Are We There Yet? Reflections on Improvements in Technology in Astronomy Over the Past Half Century
 

Danny R Faulkner

 

I began to seriously study astronomy a half-century ago. I was in my freshman year of high school. The Apollo program was nearing its climax with the soon to be landing of the Apollo 11 on the lunar surface that summer. Many other circumstances in my life were focusing my attention on the passion for astronomy that I already had. It was a heady time.

 

And life seemed so much simpler back then. Most households had only one telephone, and it was either attached to a wall in the kitchen or to a cord and was sitting on a table. Of course, we’d all heard of computers, but we’d never actually seen one. If we wanted to look something up, we usually turned to an encyclopedia. We had only one television set in our home, and it wasn’t even color. And it certainly didn’t have a flat screen. And there were only three stations to watch. The complaint then was that there were three stations, but there wasn’t anything worth watching. Now we have 300 stations or more, and there’s still nothing to watch. Now, that’s progress!

 

Clearly, technology has transformed our lives over the past 50 years. But technology has radically changed the way that we do science, and astronomy is no exception. Back then, it was easy to keep track of what was going on in astronomy. For two decades, the largest optical telescope had been the 200-inch Hale telescope on Palomar Mountain in southern California. The Soviets were working on a larger telescope, but that wouldn’t open for a few more years. But now both these telescopes are almost lost in the dust of newer, far larger ones. There are so many new telescopes in planning and development that it is difficult to keep up with them. Advances in technology have made building ever-larger telescopes possible, but other advances have greatly improved what we can do with telescopes with the instruments that we use on them.

 

And the space program has led to great advancements too. Everyone knows about the 2.4-meter Hubble Space Telescope (HST). But the HST is so last millennium (it was launched nearly 30 years ago). If all goes as planned, in two years we will have the 6.5-meter James Webb Space Telescope in orbit. It's much larger size and more advanced instruments will far surpass the performance of the HST. But attention to these optical telescopes overshadows the many other orbiting telescopes that probe other parts of the spectrum not assessable from the ground – gamma rays, X-rays, ultraviolet, and infrared. The other parts of the spectrum allow astronomers to study and learn more about the many exotic objects in the universe that we couldn’t do any other way.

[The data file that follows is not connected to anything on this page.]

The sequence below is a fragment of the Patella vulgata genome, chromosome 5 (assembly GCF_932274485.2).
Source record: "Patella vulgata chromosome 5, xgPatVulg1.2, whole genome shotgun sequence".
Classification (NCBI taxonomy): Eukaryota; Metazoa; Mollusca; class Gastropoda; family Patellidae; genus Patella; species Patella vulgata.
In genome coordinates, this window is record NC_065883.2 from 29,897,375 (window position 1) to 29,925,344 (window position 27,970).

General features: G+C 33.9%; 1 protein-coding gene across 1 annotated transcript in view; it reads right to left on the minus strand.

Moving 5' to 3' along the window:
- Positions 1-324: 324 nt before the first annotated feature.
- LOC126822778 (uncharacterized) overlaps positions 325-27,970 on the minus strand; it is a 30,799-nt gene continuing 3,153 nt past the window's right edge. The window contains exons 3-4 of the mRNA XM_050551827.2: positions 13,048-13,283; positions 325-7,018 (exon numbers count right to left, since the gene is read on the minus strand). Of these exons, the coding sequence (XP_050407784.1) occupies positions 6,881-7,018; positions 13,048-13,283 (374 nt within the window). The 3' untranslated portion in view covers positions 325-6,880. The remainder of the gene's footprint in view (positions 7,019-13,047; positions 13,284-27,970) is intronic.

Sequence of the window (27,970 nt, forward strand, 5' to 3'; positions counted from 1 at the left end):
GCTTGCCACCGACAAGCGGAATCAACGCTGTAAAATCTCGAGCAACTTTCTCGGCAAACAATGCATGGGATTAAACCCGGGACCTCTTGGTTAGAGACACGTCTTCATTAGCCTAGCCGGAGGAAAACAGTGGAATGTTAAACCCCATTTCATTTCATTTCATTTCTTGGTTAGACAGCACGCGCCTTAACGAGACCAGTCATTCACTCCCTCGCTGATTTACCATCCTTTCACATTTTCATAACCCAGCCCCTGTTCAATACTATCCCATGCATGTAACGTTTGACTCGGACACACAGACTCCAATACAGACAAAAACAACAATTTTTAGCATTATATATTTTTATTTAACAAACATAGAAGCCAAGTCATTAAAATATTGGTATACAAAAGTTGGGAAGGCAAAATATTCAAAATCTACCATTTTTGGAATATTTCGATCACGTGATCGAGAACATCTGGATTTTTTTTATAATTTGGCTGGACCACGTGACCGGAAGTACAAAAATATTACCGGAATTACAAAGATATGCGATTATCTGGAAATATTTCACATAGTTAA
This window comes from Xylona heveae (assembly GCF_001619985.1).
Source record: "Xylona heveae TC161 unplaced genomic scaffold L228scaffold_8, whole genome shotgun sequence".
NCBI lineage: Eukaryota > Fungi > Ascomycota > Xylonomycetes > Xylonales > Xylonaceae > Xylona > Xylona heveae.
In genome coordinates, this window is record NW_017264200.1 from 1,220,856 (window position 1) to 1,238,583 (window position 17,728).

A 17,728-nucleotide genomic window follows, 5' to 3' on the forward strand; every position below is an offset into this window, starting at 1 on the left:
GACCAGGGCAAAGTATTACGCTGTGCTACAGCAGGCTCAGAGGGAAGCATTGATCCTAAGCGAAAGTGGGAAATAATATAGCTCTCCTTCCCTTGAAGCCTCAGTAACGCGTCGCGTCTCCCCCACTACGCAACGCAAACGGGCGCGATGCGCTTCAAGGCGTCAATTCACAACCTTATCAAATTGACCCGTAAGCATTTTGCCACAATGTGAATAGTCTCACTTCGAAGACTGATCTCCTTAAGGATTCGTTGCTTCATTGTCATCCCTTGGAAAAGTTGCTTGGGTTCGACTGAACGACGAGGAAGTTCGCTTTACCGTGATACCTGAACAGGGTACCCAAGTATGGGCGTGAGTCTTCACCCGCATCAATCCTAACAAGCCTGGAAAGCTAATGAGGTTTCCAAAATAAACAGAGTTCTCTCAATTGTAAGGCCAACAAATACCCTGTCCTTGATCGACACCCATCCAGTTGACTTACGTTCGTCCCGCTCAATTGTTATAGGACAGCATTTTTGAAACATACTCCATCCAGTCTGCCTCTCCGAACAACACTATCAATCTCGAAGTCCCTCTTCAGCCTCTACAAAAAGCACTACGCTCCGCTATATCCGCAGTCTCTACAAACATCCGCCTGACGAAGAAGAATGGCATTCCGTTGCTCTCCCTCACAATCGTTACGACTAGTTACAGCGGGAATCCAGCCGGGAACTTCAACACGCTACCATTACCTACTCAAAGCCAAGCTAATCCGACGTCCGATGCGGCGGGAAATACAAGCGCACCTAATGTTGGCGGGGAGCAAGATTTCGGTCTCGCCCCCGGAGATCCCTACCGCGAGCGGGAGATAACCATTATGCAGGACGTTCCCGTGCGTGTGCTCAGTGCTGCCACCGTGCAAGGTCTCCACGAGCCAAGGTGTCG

And then there are the many robotic spacecraft that we’ve sent to various planets, asteroids, and comets in the solar system. Some of these probes merely flew past their targets (such as the New Horizons mission to Pluto in 2015), but others have landed on various bodies (such as the various rovers on Mars and the Philae spacecraft that landed on comet 67P/Churyumov-Gerasimenko in 2014). Fifty years ago, it was easy to keep up with what spacecraft were about to be launched or were en route to their destinations. But now I can’t keep track of what’s going on, and I’m regularly caught off guard by the announcement of some launch or discovery of a mission that I was at best vaguely aware of. Isn’t technology great?

 

What is driving all this exploration of the universe? It can’t be practical application, such as new medical advancements in curing disease or improved products, because, let’s face it, astronomy isn’t very practical. The answer lies in the fact that there is much more to science than just practicality. At its core, science is about the pursuit of knowledge just for knowledge’s sake. For instance, the founding document of modern physics and astronomy is Sir Isaac Newton’s Principia. There isn’t a whit of practical application in it. Rather, Newton was driven to pursue his study simply to answer some fundamental questions about the world, such as what was the force that caused the moon to orbit the earth each month. Along the way, Newton invented physics and calculus, which opened the door to all sorts of things worth knowing, both very practical and perhaps not so practical. One never knows where this raw pursuit of knowledge might lead. And many things, such as art and music, are worth having, just because we enjoy them. In many respects, astronomy is more similar to art and music than to other science.

 

But this recognition jumps over the fact that man is a curious creature. Why is man so curious about the world around him? The naturalistic worldview has no answer to that question – it’s just the way man is. But the biblical worldview has the answer. Our desire to interact with and understand the world around us may be part of the image of God in which we are created (Genesis 1:26-27), but it may have more to do with our commission to fill, subdue, and rule over the earth (Genesis 1:28). At Camp Infinity we strive to foster that God-given curiosity about the world in the proper context. It is our desire that our campers learn to understand and appreciate or Creator in a much more meaningful way through our unique ministry. We hope that at least a few of our campers will find their calling in glorifying God through their profession that is related to STEM.

 

Spring 2019 Newsletter